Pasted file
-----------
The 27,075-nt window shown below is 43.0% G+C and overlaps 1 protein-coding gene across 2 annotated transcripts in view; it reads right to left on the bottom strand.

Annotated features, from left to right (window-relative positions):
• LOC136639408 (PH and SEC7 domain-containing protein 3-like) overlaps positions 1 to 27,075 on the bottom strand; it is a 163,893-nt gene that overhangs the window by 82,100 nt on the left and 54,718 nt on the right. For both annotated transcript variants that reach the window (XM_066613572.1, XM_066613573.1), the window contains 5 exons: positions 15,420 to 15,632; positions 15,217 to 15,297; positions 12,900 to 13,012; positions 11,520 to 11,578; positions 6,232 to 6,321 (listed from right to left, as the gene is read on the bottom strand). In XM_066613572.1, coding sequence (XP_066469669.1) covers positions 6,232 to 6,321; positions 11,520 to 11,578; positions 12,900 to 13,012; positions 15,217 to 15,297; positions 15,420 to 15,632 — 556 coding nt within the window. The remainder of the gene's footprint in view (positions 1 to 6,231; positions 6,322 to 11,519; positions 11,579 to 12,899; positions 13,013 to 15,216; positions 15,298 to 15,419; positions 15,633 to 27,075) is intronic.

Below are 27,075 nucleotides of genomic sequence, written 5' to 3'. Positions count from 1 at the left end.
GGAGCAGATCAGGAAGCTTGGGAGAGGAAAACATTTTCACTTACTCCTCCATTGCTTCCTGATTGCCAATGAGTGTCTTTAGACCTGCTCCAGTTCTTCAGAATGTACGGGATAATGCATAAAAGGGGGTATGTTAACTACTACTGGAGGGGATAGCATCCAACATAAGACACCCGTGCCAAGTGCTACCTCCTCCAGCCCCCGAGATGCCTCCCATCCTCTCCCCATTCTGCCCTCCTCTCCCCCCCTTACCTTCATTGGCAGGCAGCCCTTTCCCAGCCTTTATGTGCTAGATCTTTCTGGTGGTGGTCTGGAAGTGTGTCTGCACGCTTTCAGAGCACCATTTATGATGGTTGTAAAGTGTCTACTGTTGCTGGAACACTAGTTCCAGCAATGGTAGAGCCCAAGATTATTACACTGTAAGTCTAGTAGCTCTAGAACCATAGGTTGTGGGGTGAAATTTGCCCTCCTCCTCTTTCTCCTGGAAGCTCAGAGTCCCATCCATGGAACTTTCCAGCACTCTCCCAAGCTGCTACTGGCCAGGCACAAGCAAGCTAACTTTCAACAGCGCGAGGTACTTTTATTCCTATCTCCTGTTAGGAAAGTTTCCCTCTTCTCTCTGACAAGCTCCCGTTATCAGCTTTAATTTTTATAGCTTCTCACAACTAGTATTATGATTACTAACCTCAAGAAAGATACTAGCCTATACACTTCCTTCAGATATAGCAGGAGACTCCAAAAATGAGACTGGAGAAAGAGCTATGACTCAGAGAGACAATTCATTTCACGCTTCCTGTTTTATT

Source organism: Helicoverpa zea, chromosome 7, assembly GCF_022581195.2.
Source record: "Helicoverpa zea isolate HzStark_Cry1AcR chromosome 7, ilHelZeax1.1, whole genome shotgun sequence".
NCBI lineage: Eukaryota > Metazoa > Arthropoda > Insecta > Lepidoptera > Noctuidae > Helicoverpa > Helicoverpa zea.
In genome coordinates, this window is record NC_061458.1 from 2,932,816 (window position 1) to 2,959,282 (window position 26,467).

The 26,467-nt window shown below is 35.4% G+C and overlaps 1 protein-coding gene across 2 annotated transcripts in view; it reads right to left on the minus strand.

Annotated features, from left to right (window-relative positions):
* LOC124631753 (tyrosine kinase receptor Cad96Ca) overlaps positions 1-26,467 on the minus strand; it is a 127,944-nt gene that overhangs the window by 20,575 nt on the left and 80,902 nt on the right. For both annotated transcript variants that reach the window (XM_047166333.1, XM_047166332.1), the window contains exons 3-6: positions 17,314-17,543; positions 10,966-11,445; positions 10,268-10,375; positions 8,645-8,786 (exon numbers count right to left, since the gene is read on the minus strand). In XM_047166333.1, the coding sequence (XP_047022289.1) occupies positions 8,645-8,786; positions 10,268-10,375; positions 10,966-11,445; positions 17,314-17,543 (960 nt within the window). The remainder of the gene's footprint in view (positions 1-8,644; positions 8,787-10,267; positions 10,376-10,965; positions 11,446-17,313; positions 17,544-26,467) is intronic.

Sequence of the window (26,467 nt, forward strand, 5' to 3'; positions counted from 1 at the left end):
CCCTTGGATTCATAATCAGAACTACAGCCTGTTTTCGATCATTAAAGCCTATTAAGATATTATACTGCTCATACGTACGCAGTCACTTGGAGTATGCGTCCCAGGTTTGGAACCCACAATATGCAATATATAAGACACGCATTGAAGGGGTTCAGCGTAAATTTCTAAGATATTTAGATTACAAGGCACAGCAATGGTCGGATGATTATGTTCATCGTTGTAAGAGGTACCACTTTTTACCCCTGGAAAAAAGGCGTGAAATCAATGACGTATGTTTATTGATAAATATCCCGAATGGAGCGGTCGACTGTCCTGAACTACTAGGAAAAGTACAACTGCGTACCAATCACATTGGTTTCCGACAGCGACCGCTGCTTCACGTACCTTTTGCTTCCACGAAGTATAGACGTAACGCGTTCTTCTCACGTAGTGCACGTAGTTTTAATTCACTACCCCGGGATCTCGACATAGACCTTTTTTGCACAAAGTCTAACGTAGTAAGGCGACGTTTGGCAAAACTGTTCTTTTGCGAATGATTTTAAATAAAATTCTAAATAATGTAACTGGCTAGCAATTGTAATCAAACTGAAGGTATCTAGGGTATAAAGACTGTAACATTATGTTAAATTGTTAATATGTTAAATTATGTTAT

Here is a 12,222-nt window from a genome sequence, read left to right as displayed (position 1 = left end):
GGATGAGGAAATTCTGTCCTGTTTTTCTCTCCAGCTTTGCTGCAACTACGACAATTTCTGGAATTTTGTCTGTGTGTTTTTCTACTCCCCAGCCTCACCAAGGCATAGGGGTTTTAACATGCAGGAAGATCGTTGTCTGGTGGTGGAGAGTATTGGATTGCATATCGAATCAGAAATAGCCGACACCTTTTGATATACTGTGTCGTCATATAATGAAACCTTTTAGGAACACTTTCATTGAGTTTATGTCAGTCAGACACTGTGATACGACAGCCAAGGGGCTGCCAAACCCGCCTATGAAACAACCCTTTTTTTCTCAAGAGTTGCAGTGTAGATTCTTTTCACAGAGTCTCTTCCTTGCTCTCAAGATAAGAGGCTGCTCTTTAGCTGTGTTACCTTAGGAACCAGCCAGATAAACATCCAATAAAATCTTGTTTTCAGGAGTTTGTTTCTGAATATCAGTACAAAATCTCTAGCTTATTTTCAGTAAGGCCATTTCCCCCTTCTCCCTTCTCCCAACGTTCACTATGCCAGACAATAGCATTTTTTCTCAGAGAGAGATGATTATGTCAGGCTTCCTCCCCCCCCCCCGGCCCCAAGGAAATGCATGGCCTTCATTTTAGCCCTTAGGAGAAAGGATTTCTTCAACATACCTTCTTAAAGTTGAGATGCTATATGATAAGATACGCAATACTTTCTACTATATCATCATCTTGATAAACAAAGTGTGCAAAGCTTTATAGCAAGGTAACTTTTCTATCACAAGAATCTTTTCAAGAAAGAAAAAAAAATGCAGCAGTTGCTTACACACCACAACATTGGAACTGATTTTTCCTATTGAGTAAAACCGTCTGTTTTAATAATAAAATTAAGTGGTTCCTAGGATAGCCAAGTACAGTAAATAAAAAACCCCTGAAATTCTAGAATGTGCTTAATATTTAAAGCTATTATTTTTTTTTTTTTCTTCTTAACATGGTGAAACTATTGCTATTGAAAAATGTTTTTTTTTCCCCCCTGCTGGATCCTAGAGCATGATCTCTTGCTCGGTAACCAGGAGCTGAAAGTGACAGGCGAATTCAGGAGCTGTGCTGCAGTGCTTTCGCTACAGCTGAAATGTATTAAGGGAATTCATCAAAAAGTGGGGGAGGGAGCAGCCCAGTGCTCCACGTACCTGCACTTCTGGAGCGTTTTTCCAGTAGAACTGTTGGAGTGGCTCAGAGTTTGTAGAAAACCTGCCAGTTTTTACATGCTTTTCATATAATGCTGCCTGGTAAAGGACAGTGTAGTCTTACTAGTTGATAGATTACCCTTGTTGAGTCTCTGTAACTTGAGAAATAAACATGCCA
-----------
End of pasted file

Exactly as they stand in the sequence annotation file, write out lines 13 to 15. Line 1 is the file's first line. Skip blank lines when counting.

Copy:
Sequence of the window (26,467 nt, forward strand, 5' to 3'; positions counted from 1 at the left end):
CCCTTGGATTCATAATCAGAACTACAGCCTGTTTTCGATCATTAAAGCCTATTAAGATATTATACTGCTCATACGTACGCAGTCACTTGGAGTATGCGTCCCAGGTTTGGAACCCACAATATGCAATATATAAGACACGCATTGAAGGGGTTCAGCGTAAATTTCTAAGATATTTAGATTACAAGGCACAGCAATGGTCGGATGATTATGTTCATCGTTGTAAGAGGTACCACTTTTTACCCCTGGAAAAAAGGCGTGAAATCAATGACGTATGTTTATTGATAAATATCCCGAATGGAGCGGTCGACTGTCCTGAACTACTAGGAAAAGTACAACTGCGTACCAATCACATTGGTTTCCGACAGCGACCGCTGCTTCACGTACCTTTTGCTTCCACGAAGTATAGACGTAACGCGTTCTTCTCACGTAGTGCACGTAGTTTTAATTCACTACCCCGGGATCTCGACATAGACCTTTTTTGCACAAAGTCTAACGTAGTAAGGCGACGTTTGGCAAAACTGTTCTTTTGCGAATGATTTTAAATAAAATTCTAAATAATGTAACTGGCTAGCAATTGTAATCAAACTGAAGGTATCTAGGGTATAAAGACTGTAACATTATGTTAAATTGTTAATATGTTAAATTATGTTAT

Here is a 12,222-nt window from a genome sequence, read left to right as displayed (position 1 = left end):